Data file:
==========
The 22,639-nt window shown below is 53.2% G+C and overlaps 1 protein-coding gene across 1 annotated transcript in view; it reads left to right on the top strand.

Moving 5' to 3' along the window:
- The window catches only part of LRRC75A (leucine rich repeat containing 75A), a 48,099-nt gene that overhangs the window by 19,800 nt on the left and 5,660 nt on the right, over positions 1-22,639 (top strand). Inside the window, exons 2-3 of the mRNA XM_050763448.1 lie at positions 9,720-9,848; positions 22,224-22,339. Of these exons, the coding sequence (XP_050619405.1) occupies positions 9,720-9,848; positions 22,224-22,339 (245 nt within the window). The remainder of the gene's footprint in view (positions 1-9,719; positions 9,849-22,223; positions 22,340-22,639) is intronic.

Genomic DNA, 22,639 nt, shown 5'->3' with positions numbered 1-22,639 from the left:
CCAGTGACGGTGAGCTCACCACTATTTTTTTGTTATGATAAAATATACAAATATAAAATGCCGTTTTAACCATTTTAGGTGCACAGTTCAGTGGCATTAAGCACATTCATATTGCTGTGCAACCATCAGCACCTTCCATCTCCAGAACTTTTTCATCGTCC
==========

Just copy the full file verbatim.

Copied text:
The 22,639-nt window shown below is 53.2% G+C and overlaps 1 protein-coding gene across 1 annotated transcript in view; it reads left to right on the top strand.

Moving 5' to 3' along the window:
- The window catches only part of LRRC75A (leucine rich repeat containing 75A), a 48,099-nt gene that overhangs the window by 19,800 nt on the left and 5,660 nt on the right, over positions 1-22,639 (top strand). Inside the window, exons 2-3 of the mRNA XM_050763448.1 lie at positions 9,720-9,848; positions 22,224-22,339. Of these exons, the coding sequence (XP_050619405.1) occupies positions 9,720-9,848; positions 22,224-22,339 (245 nt within the window). The remainder of the gene's footprint in view (positions 1-9,719; positions 9,849-22,223; positions 22,340-22,639) is intronic.

Genomic DNA, 22,639 nt, shown 5'->3' with positions numbered 1-22,639 from the left:
CCAGTGACGGTGAGCTCACCACTATTTTTTTGTTATGATAAAATATACAAATATAAAATGCCGTTTTAACCATTTTAGGTGCACAGTTCAGTGGCATTAAGCACATTCATATTGCTGTGCAACCATCAGCACCTTCCATCTCCAGAACTTTTTCATCGTCC